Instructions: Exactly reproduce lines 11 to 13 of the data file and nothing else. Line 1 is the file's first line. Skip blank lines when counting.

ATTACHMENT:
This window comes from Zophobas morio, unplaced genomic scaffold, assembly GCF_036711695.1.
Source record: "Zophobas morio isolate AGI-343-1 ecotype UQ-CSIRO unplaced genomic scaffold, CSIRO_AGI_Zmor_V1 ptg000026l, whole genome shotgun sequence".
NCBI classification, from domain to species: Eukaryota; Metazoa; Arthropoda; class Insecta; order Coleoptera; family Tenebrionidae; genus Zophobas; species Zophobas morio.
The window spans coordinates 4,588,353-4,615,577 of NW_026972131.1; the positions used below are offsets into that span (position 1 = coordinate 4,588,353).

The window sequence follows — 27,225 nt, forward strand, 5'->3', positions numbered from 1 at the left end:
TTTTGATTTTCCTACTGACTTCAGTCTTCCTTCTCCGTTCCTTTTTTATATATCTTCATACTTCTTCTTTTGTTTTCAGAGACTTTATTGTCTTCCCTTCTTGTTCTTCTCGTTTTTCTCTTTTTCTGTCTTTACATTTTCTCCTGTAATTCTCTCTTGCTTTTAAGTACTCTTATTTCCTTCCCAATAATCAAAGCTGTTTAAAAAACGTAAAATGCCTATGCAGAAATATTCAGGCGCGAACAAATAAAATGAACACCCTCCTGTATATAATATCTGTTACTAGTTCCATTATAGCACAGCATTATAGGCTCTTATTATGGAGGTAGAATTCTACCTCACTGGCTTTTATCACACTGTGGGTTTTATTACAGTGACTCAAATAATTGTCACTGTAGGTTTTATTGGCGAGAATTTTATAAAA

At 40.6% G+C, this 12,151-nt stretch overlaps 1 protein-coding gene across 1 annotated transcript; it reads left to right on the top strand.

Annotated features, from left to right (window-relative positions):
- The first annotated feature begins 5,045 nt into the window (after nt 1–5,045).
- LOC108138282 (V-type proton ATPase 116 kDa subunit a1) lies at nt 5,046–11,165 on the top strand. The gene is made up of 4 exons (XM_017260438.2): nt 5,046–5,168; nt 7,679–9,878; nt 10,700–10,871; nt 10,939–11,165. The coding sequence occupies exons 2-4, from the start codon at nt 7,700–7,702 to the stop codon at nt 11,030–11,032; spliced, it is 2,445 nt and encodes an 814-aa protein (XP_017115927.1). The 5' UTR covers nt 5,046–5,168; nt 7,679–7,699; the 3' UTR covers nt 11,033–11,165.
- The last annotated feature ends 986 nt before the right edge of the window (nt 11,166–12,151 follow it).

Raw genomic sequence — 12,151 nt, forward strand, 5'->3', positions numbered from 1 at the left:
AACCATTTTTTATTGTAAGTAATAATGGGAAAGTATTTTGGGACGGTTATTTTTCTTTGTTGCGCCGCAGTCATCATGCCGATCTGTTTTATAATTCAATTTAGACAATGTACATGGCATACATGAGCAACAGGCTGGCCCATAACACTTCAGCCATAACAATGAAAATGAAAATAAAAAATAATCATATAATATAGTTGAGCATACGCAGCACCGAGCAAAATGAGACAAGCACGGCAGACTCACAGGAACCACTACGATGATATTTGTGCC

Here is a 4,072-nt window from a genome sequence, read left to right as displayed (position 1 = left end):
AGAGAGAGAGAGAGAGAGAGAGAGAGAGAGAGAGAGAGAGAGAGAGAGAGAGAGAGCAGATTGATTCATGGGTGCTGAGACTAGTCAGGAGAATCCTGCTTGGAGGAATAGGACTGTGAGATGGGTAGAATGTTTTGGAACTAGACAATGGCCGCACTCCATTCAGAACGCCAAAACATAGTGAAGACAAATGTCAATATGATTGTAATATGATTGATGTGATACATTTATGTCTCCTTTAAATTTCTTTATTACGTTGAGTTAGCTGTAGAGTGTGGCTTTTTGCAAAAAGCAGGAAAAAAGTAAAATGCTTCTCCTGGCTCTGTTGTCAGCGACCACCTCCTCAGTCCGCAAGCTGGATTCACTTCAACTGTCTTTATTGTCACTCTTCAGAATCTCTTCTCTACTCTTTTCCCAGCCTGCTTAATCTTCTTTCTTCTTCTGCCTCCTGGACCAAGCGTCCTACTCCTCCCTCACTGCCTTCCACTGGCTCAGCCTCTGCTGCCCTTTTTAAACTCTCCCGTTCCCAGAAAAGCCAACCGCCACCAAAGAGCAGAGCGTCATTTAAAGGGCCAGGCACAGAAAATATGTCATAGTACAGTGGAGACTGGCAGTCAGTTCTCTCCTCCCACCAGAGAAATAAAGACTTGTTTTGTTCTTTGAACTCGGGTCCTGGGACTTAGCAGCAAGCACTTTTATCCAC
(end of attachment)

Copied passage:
- The last annotated feature ends 986 nt before the right edge of the window (nt 11,166–12,151 follow it).

Raw genomic sequence — 12,151 nt, forward strand, 5'->3', positions numbered from 1 at the left:
AACCATTTTTTATTGTAAGTAATAATGGGAAAGTATTTTGGGACGGTTATTTTTCTTTGTTGCGCCGCAGTCATCATGCCGATCTGTTTTATAATTCAATTTAGACAATGTACATGGCATACATGAGCAACAGGCTGGCCCATAACACTTCAGCCATAACAATGAAAATGAAAATAAAAAATAATCATATAATATAGTTGAGCATACGCAGCACCGAGCAAAATGAGACAAGCACGGCAGACTCACAGGAACCACTACGATGATATTTGTGCC